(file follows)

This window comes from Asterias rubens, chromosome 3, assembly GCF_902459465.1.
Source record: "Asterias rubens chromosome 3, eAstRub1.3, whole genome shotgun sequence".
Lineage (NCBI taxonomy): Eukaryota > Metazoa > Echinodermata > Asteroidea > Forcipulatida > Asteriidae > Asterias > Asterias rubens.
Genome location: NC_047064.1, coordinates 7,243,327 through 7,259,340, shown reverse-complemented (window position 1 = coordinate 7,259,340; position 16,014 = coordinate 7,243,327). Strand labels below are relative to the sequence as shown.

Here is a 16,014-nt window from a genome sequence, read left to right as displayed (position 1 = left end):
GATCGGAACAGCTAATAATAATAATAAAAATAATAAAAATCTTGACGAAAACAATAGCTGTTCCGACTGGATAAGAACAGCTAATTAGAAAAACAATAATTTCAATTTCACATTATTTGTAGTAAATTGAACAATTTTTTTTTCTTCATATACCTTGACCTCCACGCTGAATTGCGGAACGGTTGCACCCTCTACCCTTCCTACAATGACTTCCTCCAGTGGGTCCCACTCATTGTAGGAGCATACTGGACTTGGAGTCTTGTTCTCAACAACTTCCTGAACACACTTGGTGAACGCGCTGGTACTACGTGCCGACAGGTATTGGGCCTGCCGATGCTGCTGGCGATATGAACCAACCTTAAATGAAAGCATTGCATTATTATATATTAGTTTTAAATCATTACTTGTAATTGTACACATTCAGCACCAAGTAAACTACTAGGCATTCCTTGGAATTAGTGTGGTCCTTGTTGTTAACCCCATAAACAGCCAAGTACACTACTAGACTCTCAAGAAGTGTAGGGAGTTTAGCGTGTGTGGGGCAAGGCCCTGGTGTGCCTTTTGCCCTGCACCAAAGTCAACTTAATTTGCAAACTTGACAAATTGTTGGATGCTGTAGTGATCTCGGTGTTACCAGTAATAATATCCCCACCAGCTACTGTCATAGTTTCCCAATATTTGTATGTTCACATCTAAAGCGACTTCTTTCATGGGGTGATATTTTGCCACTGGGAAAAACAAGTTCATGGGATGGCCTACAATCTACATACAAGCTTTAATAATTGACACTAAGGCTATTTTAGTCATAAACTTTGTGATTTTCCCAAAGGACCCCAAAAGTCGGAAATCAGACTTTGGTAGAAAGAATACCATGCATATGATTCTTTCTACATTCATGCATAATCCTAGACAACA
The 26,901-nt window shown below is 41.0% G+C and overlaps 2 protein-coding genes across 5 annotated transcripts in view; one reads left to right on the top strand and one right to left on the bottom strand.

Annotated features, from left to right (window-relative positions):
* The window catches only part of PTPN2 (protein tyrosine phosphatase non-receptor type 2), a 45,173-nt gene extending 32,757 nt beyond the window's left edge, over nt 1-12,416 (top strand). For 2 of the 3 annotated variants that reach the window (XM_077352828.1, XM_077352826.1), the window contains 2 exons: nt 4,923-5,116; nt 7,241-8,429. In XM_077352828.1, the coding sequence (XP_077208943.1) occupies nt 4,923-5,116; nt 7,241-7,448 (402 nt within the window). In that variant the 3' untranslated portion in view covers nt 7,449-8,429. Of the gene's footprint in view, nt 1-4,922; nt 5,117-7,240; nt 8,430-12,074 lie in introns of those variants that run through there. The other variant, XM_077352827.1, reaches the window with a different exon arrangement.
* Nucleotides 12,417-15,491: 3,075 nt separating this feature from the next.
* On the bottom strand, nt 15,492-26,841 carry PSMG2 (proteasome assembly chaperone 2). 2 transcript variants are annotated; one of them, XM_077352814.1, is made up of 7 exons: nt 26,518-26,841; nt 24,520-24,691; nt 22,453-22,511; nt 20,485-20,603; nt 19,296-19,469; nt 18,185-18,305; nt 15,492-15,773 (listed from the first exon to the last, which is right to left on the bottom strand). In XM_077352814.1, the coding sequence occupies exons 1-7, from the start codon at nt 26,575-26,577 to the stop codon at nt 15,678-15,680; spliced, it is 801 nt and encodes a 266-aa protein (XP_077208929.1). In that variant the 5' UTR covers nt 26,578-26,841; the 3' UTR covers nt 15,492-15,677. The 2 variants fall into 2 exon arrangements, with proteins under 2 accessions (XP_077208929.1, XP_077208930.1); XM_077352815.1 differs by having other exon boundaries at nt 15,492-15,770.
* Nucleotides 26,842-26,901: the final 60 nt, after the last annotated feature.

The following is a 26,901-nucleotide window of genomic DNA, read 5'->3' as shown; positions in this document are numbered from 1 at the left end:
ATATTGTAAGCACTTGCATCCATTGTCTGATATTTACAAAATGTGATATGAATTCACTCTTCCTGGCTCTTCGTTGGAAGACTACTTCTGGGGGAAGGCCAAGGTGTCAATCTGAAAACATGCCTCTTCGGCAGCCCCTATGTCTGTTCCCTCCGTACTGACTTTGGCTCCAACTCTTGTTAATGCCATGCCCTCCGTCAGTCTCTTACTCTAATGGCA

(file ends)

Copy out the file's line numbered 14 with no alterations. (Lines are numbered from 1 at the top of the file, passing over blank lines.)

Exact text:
ATATTGTAAGCACTTGCATCCATTGTCTGATATTTACAAAATGTGATATGAATTCACTCTTCCTGGCTCTTCGTTGGAAGACTACTTCTGGGGGAAGGCCAAGGTGTCAATCTGAAAACATGCCTCTTCGGCAGCCCCTATGTCTGTTCCCTCCGTACTGACTTTGGCTCCAACTCTTGTTAATGCCATGCCCTCCGTCAGTCTCTTACTCTAATGGCA